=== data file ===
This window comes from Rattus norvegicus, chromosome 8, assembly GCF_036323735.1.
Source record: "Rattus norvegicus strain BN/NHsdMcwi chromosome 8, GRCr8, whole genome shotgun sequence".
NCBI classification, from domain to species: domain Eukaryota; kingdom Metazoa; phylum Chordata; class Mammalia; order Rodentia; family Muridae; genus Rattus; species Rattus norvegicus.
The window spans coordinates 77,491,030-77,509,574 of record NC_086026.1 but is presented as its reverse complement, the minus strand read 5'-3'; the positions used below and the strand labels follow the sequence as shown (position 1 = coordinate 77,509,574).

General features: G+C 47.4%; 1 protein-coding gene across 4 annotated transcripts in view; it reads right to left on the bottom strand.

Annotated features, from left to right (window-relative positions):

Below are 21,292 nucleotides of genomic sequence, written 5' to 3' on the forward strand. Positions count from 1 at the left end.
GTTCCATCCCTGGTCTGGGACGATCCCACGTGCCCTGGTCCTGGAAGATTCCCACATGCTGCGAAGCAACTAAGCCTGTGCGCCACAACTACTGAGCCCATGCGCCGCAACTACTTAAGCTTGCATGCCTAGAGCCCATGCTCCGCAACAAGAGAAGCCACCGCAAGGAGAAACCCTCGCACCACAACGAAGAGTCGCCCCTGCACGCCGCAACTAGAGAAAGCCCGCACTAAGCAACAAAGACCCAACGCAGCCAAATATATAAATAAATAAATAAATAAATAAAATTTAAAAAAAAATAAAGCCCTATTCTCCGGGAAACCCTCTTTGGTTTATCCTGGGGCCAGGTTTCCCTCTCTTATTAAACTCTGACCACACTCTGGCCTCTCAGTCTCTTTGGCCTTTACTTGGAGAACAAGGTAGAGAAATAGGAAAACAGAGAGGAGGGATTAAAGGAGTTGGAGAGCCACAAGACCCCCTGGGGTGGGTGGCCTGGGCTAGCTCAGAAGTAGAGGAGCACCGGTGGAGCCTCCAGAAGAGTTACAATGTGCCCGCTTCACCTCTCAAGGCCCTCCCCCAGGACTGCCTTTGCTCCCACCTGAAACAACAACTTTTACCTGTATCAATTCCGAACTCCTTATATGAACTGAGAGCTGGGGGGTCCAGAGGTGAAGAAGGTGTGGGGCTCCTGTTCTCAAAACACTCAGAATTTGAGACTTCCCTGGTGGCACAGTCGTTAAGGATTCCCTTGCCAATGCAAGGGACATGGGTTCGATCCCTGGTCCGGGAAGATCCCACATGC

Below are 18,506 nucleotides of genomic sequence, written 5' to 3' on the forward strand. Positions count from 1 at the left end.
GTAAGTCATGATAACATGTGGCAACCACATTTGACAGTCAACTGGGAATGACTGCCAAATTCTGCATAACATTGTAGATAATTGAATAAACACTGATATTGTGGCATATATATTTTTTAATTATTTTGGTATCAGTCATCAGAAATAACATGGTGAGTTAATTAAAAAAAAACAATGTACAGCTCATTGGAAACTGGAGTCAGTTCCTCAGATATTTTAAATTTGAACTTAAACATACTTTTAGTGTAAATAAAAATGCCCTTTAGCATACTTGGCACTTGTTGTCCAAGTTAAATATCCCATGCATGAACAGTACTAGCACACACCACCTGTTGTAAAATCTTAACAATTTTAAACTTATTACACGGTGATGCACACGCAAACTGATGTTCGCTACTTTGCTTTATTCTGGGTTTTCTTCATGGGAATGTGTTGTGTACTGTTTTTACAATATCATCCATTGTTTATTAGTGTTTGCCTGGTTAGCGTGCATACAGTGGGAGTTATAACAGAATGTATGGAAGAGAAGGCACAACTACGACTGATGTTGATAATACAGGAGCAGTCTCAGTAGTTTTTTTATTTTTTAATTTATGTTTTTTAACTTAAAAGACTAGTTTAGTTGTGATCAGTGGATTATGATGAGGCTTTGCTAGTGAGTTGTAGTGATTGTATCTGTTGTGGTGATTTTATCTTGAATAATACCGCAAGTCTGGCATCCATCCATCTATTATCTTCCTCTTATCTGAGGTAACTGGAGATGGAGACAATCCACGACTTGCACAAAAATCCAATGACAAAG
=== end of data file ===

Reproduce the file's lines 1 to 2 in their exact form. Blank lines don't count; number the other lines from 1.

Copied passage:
This window comes from Rattus norvegicus, chromosome 8, assembly GCF_036323735.1.
Source record: "Rattus norvegicus strain BN/NHsdMcwi chromosome 8, GRCr8, whole genome shotgun sequence".